Miracles in Solar System Origin Theories
Skipping over a difficulty because it can’t be solved scientifically: that’s one giant backward leap for theory kind.
Finagle’s Rule #6 for scientists recommends, “Do not believe in miracles. Rely on them.” Secular materialists follow that rule implicitly when trying to account for the origin of the solar system. They know full well that the “building blocks” of small grains, thought to have condensed out of a primordial gas cloud, do not stick together. They bounce off each other or, worse, erode each other into smaller grains. Only when an accreting ball of grains grows to about a kilometer in diameter will the so-called “planetesimal” begin to accrete more material through gravity. That’s the problem; you have to start with small planets to get planets. But materialists need a theory from the bottom up: from molecules to planets. How can they deal with this giant hurdle? Two ways: (1) invoke miracles, and (2) use the Big Lie tactic while doing it to make it sound convincing. Need proof? Look right here.
In Science Magazine, Francesco DeMeo introduces a family reunion of sorts: “Meet the primordial asteroid family.” Drum roll. Here comes the miracle and the big lie.
One of the major goals of planetary science is to understand the formation of all the bodies within our solar system, including the nearly one million known asteroids. There are two main competing theories (see the figure). The first and classical theory suggests that these bodies formed incrementally, starting as dust grains and accumulating bit by bit until they reached their final size. The second and more recent theory suggests that these bodies formed almost instantly through the gravitational collapse of clusters of pebble-sized material in the protoplanetary disk into single bodies hundreds or thousands of kilometers in diameter [the miracle]. This method skips the meter-to-kilometer intermediate size range that has been problematic to quantify with the classical method. On page 1026 of this issue, Delbo et al. find compelling observational evidence that when the asteroids formed, they were initially of large size, thus favoring the second model [the big lie].
Notice first that the evolutionists exclude creation as a model from the outset. That leaves secular materialists with only two models: gradualism and secular miracles. Instant planets thousands of kilometers in diameter? How can they propose that? If you thought punctuated equilibria was a miraculous theory in biology, look at the miracle here. What physical force could possibly bring this about?
The paper by Delbo et al. actually infers the secular miracle in a roundabout way. They never test if grains can actually condense into planetesimals with any experiments in a lab. All they do is count and measure asteroids. They find some orphan asteroids that they claim are 4 billion years old (Darwin Years, that is). Through their convoluted thinking, this can only mean one thing:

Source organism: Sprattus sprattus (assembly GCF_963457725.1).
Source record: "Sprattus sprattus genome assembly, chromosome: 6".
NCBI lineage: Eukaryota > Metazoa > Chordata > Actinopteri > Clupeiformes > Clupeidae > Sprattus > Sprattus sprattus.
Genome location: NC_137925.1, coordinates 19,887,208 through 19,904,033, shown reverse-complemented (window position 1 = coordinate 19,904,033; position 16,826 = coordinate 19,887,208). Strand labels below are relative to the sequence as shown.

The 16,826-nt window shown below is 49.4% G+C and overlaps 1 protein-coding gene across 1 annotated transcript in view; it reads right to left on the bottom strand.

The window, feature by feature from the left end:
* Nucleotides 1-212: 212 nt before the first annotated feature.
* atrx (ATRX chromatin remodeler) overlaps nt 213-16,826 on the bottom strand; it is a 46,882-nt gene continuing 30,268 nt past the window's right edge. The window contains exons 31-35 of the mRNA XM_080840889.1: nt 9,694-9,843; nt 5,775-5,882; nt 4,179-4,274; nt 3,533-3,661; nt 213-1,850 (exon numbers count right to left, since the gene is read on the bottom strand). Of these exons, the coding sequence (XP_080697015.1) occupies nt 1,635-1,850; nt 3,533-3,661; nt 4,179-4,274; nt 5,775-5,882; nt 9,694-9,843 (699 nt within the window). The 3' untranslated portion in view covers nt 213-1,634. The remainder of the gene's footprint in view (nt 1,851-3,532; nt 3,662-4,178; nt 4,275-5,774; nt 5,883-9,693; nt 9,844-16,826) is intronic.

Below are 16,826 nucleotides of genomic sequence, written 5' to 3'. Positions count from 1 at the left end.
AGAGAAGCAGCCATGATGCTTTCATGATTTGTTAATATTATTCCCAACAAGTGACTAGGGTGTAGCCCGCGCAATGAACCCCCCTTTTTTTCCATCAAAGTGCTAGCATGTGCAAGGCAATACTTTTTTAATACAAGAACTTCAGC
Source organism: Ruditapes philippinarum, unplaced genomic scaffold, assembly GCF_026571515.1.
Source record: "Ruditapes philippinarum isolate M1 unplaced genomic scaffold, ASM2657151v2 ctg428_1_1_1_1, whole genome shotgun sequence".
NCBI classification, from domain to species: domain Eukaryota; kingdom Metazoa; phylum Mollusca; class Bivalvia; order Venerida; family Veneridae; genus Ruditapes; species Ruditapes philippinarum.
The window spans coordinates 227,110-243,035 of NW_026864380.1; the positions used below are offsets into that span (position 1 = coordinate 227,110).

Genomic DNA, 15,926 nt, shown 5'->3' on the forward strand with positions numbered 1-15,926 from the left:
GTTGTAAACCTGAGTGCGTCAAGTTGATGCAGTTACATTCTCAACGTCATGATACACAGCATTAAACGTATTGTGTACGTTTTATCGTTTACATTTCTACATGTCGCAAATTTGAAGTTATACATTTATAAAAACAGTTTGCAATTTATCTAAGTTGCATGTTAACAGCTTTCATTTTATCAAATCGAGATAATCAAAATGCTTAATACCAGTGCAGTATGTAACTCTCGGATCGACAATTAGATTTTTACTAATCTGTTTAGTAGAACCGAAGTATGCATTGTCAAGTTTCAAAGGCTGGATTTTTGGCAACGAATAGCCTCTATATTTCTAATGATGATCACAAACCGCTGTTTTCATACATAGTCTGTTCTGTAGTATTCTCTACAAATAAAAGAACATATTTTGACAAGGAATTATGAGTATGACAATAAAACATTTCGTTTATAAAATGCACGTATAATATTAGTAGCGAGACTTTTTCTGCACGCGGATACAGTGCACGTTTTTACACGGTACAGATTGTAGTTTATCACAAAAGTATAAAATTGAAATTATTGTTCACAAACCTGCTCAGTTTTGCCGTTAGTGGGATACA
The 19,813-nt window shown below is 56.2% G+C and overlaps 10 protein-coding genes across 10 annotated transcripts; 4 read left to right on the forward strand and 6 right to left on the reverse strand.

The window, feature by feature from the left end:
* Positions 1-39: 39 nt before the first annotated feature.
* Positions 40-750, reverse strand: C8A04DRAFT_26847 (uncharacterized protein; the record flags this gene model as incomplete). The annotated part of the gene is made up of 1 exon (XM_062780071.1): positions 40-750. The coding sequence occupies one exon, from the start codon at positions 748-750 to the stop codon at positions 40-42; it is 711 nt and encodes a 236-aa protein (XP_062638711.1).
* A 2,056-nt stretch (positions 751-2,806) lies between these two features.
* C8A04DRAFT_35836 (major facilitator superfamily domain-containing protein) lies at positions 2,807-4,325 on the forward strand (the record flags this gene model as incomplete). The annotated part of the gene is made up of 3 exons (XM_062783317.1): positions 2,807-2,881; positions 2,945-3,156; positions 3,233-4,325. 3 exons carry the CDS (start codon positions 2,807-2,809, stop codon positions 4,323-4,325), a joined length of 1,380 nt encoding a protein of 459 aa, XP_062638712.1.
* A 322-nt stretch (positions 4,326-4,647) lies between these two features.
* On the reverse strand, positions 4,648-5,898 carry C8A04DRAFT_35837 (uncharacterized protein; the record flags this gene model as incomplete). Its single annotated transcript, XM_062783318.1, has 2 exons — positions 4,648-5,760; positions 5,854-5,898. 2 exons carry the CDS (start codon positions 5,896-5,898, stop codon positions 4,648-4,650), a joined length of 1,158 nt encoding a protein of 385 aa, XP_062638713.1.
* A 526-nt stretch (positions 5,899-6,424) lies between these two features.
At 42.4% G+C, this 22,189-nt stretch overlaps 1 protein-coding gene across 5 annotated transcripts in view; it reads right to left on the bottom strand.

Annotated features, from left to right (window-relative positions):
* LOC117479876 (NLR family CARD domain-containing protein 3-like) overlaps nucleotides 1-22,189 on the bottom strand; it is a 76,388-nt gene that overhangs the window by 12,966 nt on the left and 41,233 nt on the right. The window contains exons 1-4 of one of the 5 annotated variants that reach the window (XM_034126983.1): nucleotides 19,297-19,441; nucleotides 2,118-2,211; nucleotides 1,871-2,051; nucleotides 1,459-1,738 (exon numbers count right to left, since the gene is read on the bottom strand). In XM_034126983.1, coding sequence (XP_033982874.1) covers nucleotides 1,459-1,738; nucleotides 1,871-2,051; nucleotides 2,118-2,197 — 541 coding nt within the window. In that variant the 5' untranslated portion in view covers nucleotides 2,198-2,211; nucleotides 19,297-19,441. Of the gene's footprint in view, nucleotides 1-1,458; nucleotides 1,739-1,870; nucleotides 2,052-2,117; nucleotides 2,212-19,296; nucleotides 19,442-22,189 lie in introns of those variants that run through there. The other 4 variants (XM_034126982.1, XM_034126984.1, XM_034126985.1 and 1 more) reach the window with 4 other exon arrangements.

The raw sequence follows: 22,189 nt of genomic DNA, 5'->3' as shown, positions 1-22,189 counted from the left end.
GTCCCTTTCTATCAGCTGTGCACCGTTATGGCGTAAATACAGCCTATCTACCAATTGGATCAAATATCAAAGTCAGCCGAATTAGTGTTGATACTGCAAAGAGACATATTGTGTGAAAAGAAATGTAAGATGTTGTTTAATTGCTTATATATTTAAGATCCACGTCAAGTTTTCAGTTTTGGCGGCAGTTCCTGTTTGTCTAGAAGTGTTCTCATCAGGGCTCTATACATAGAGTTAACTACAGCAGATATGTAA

We discovered a 4-billion-year-old asteroid family extending across the entire inner part of the main belt whose members include most of the dark asteroids previously unlinked to families. This allows us to identify some original planetesimals, which are all larger than 35 kilometers, supporting the view of asteroids being born big.
“Born big”? That is worse than claiming that humans exit the birth canal as adults. Here’s how they present the miracle of instant planetesimals: they only refer to previous papers, particularly one in 2008 (see arXiv) that only proposed a “scenario” because of “the poorly understood sticking of mineral particle aggregates and the apparent difficulty of growing beyond meter size due to rapid inward migration and collisional disruption.” Now, nine years since that proposal, Delbo et al. know that the problem remains unsolved:
Understanding the formation of the planetesimals, the building blocks of planets, is a crucial problem in planetary science. Traditionally, a coagulation process is invoked, in which accreting collisions create bodies of all sizes up to several hundreds of kilometers. However, new models propose that planetesimals can form preferentially as 102 to 104 km in size directly from the clumping of dust particles in the protoplanetary disk, essentially skipping the formation of kilometer-sized and smaller bodies (1–4).
The authors speak of “objects that were lost because of the collisional and dynamical evolution.” That makes sense; we know from experience that collisions break things down. Dynamical evolution can fling objects out of the solar system. But can chance instabilities organize planets instantly? Alan Boss felt like a heretic when he embraced the theory of disk instabilities forming instant gas giant planets (3/21/06, 8/15/15), but he thought core accretion would work for inner planets. This paper shows it does not. It appears that heresy is becoming orthodoxy.
Everybody believes in miracles. Some believe in guided miracles by an all-wise, omniscient Creator. Some believe in miracles of chance.
Everyone believes in the supernatural. Some refer to it as God’s realm. Others restrict it to science, which is supernatural, because it is not composed of matter in motion.
So don’t be fooled into falling for the faith vs science dichotomy. The choice is not between supernatural and natural, but which supernatural worldview logically coheres with the evidence.